Intermittent low-level viremia (LLV) can occur in the very early stages of primary HIV infection, before the ramp-up phase of HIV viremia, according to a new report.
The findings suggest a theoretical risk that infective plasma could bypass current screening methods, but such a risk would be small, contributing to an estimated 1 in 5 million cases, Dr. Michael P. Busch of Blood Centers of the Pacific in San Francisco and colleagues write.
“Pathogen reduction methods, already applied to the manufacture of plasma components and derivatives and in various stages of trials and development for other blood components, seem to offer the best chance to counter the small theoretic risk of HIV transmission during the very early period of the infection,” Dr. Busch and colleagues conclude in the June 1st issue of the Journal of Acquired Immune Deficiency Syndromes.
Dr. Busch and his team assembled 15 panels of serial samples from plasma donors who eventually developed HIV infection. In 6 of the 15 panels, LLV was identified in samples preceding the first sample with HIV-1 RNA levels above 100 copies/mL, and separated from that sample by at least one negative sample. The LLV tests occurred 9 to 25 days before the first 100 copies/mL sample appeared.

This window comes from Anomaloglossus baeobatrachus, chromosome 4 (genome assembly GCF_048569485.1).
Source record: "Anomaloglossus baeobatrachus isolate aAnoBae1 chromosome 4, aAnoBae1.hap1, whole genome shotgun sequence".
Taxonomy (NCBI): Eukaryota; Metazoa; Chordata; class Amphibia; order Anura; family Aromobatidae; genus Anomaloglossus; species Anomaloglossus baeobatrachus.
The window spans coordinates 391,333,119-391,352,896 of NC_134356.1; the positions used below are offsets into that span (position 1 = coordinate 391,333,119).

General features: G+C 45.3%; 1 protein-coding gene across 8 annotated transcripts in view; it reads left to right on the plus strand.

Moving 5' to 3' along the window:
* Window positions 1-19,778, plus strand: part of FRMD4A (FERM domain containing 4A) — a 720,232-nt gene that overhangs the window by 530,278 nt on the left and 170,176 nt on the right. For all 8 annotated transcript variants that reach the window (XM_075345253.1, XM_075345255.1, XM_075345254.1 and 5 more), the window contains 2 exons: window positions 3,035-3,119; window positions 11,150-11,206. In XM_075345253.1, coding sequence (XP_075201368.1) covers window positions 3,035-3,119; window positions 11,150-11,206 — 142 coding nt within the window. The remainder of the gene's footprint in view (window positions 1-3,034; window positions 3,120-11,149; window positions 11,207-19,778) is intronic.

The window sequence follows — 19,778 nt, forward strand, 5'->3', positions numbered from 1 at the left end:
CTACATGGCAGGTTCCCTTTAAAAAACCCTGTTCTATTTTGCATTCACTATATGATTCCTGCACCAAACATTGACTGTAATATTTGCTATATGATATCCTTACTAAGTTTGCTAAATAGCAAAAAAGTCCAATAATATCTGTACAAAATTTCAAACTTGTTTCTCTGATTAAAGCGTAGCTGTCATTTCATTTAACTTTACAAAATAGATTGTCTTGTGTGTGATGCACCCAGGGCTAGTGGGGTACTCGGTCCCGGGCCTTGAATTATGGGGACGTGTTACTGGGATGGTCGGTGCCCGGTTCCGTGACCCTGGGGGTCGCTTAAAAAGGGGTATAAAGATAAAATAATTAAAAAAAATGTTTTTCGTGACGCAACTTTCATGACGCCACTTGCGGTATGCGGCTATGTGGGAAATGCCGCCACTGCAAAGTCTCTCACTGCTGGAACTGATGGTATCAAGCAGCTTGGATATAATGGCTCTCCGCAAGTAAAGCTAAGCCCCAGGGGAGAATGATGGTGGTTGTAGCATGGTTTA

The researchers estimate that the “blips” represent an HIV plasma concentration of 1 to 10 copies/mL, well below the 1,500 copies/mL necessary for heterosexual transmission. It is conceivable, however, that plasma with this LLV could be infective if used for plasma or platelet transfusion, they note.
The finding “presumably reflects intermittent escape or leakage of small amounts of HIV from mucosal and lymphoid tissues near the entry site into the bloodstream or from rare circulating infected CD4+ cells,” Dr. Busch and his team write.
“This observation confirms the capacity for early spread and dissemination of HIV after mucosal penetration, a property that needs to be taken into account in vaccine development and in other strategies for prevention and early treatment.”
J Acquir Immune Defic Syndr 2005;39:133-137.
Revision date: July 5, 2011
Last revised: by Janet A. Staessen, MD, PhD